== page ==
I am a newspaper publisher turned press card carrying investigative journalist and justice campaigner.
The main focus of my work is miscarriages of justice. This involves challenging police forces, policing bodies and the CPS over investigative and prosecutorial misconduct that has led to wrongful convictions.
My areas of operation are principally North, South and West Yorkshire – and Greater Manchester. I occasionally take on cases outside of those locations if there is a direct link to one upon which I am already engaged.
A number of high profile cases with which I am, or have been, closely involved have been featured on television, radio and in the national, regional and local press. These include Operations Lamp (the ex-PC Danny Major case), Vertex (the Jimmy Savile whitewash by West Yorkshire Police), Rome and Hyson (the £1 million harassment case involving the pusuit of two citizen journalists by North Yorkshire Police).
Along with the family of Andrew Feather, I am heavily involved with the painstaking investigation that will, eventually, lead to the quashing of his 2014 ‘joint enterprise‘ murder conviction. Aged 24, Andrew is serving 20 years (recently reduced from 26) in HMP Gartree.
Complaint advocacy also forms a core part of my justice campaigning. I provide a drafting service for the submission of complaints against the more serious types of police misconduct, and subsequent appeals against investigation outcomes to the Independent Police Complaints Commission (IPCC). This is done utilising my lengthy experience with, and working knowledge of, the Police Reform Act, IPCC Statutory Guidance and Police Conduct Regulations.
Much of my work is pro-bono and any donations would help me to continue to provide specialist assistance to the most deserving cases. This can be done by simply clicking on the ‘Donate’ button on the right hand side of this page?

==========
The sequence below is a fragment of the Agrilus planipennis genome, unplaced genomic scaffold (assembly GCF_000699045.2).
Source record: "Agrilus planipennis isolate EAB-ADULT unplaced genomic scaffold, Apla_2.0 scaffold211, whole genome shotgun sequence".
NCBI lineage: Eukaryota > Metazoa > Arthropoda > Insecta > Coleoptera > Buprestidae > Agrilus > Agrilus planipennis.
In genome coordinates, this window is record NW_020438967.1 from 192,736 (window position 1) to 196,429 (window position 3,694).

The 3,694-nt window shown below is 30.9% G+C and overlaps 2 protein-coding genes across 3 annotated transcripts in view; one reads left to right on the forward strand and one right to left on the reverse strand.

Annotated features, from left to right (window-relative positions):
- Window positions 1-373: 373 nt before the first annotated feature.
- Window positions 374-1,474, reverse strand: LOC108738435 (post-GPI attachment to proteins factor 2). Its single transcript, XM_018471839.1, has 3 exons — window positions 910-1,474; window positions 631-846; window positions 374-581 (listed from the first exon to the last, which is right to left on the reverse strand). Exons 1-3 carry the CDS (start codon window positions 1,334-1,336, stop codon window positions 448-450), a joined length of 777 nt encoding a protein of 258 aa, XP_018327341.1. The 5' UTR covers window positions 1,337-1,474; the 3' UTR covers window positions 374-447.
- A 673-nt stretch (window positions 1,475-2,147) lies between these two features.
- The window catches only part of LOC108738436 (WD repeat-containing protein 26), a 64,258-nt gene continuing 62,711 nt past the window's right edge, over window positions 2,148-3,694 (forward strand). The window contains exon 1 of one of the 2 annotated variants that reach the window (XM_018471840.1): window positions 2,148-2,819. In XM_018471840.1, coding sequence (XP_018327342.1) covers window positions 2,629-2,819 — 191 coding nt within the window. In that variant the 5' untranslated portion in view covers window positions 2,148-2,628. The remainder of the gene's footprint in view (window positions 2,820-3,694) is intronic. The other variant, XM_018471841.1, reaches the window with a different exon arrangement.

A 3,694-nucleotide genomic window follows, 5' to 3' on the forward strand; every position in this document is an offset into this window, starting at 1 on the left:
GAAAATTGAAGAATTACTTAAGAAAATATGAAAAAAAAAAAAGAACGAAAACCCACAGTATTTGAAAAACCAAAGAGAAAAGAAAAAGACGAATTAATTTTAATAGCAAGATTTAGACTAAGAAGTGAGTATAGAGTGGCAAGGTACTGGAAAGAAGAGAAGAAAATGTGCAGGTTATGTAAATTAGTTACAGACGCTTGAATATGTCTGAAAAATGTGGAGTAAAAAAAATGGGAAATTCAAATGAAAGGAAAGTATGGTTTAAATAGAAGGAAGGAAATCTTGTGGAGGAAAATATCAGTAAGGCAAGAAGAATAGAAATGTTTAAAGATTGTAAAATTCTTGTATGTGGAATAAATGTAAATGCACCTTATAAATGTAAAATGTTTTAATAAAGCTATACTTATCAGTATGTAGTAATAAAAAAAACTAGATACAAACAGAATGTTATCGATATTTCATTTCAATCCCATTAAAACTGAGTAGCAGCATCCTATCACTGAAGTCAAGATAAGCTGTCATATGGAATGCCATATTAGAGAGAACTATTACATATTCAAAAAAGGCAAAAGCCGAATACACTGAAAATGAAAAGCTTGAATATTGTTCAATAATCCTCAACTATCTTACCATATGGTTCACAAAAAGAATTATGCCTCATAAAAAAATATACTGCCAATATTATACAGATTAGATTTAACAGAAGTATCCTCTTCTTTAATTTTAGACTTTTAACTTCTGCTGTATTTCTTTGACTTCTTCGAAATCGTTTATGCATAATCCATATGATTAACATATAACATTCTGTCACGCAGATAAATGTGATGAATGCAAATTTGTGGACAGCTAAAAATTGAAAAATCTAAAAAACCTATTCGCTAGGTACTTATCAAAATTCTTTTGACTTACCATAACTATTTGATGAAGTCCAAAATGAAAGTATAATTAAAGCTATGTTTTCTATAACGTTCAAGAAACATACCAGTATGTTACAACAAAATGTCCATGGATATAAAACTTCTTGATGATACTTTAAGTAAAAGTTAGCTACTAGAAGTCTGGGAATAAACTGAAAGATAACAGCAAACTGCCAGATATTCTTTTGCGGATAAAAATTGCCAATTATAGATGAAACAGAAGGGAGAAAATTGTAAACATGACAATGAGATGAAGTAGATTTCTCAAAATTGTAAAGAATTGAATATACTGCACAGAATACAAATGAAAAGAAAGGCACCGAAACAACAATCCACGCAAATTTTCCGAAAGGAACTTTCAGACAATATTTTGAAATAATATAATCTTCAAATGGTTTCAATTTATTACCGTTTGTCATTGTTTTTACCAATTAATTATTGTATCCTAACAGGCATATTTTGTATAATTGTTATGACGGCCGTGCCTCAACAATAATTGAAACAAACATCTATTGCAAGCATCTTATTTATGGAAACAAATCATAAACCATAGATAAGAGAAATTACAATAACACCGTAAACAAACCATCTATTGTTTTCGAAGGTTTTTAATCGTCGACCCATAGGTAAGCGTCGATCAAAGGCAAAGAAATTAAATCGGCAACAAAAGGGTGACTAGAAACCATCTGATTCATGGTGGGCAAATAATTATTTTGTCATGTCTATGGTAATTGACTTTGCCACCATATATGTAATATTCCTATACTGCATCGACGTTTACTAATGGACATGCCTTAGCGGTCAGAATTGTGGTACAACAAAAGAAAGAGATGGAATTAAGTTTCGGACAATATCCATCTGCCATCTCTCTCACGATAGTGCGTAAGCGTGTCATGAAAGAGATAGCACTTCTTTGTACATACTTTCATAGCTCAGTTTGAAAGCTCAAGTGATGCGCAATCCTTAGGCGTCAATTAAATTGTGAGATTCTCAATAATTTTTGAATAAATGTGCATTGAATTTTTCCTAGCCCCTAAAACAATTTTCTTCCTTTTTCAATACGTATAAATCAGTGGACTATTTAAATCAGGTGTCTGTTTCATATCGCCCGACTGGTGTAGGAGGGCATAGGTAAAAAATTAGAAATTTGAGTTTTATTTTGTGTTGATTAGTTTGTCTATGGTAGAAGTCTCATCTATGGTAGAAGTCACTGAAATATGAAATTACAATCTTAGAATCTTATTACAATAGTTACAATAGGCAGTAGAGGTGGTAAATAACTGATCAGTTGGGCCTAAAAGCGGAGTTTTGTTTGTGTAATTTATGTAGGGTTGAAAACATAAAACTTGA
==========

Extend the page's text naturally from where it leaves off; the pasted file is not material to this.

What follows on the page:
I do not provide legal advice, or purport to do so, but have succeeded twice in agreeing consent orders that gave the effect of quashing IPCC appeal assessments of flawed police investigations. That should be taken in context of the IPCC’s success rate of around 97% in defending judicial review applications.
The most notable case, however, was a defeat in the Administrative Court when assisting Wakefield businessman, Anthony Ramsden. On his first ever visit to Elland Road stadium in Leeds in 2011, he was assaulted by police officers. Over the next four years, the only unsuccessful appeal assessment against five increasingly inadequate police investigations resulted in a substantive hearing of a judicial review claim. The outcome, in which failings of both the police and the IPCC were criticised by the judge, is now oft-quoted case law: R (Ramsden) v IPCC  EWHC 3969 Admin.
I am also one of the very few people in West Yorkshire – or further afield even – who has successfully laid an information concerning private prosecution of a serving police officer. A warrant was issued, a plea hearing took place at Huddersfield Magistrates’ Court, but the Crown Prosecution Service took over the case and discontinued it on the day before the trial was listed to take place in April, 2016. It was ‘not in the public interest’ they said.
I am also one of a increasing number of data practitioners resorting to county court action against errant chief constables who abuse their role as data controllers. My current (adjourned) action against North Yorkshire Police, and it’s Police and Crime Commissioner, is well documented.
Outside of my mainstream activities, I am a committed supporter of social justice. Particularly, easing the plight of the homeless (inspired by the story of Leeds vagrant David Oluwale) and victims of child poverty.